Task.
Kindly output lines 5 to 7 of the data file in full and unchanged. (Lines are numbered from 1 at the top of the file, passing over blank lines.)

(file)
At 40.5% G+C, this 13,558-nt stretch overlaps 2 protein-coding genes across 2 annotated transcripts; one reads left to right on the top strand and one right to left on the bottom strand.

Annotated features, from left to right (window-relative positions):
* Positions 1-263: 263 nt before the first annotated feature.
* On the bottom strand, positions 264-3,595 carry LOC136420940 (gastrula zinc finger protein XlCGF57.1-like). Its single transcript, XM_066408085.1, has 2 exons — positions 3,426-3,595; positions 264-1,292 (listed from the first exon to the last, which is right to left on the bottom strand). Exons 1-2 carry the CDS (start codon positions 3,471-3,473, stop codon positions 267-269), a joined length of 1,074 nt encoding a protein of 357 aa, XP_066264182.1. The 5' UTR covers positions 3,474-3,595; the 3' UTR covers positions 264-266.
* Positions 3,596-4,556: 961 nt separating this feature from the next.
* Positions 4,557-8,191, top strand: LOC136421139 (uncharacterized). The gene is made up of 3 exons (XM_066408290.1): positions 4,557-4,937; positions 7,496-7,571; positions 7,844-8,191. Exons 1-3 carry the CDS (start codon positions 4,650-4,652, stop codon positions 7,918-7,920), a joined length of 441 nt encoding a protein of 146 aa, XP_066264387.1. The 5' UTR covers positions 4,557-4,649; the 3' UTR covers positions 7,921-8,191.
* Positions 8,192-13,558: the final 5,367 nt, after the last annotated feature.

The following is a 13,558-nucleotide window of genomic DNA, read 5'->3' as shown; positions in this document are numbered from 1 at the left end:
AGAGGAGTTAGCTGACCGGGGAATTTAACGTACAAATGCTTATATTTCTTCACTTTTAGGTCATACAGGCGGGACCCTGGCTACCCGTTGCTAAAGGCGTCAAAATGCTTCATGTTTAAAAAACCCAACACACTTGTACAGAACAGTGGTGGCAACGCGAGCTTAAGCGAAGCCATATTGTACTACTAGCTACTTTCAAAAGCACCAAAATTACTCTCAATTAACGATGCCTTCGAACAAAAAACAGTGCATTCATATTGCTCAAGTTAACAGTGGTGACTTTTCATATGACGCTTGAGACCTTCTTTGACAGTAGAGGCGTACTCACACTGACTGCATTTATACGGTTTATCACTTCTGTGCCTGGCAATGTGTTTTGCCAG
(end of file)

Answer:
* Positions 3,596-4,556: 961 nt separating this feature from the next.
* Positions 4,557-8,191, top strand: LOC136421139 (uncharacterized). The gene is made up of 3 exons (XM_066408290.1): positions 4,557-4,937; positions 7,496-7,571; positions 7,844-8,191. Exons 1-3 carry the CDS (start codon positions 4,650-4,652, stop codon positions 7,918-7,920), a joined length of 441 nt encoding a protein of 146 aa, XP_066264387.1. The 5' UTR covers positions 4,557-4,649; the 3' UTR covers positions 7,921-8,191.
* Positions 8,192-13,558: the final 5,367 nt, after the last annotated feature.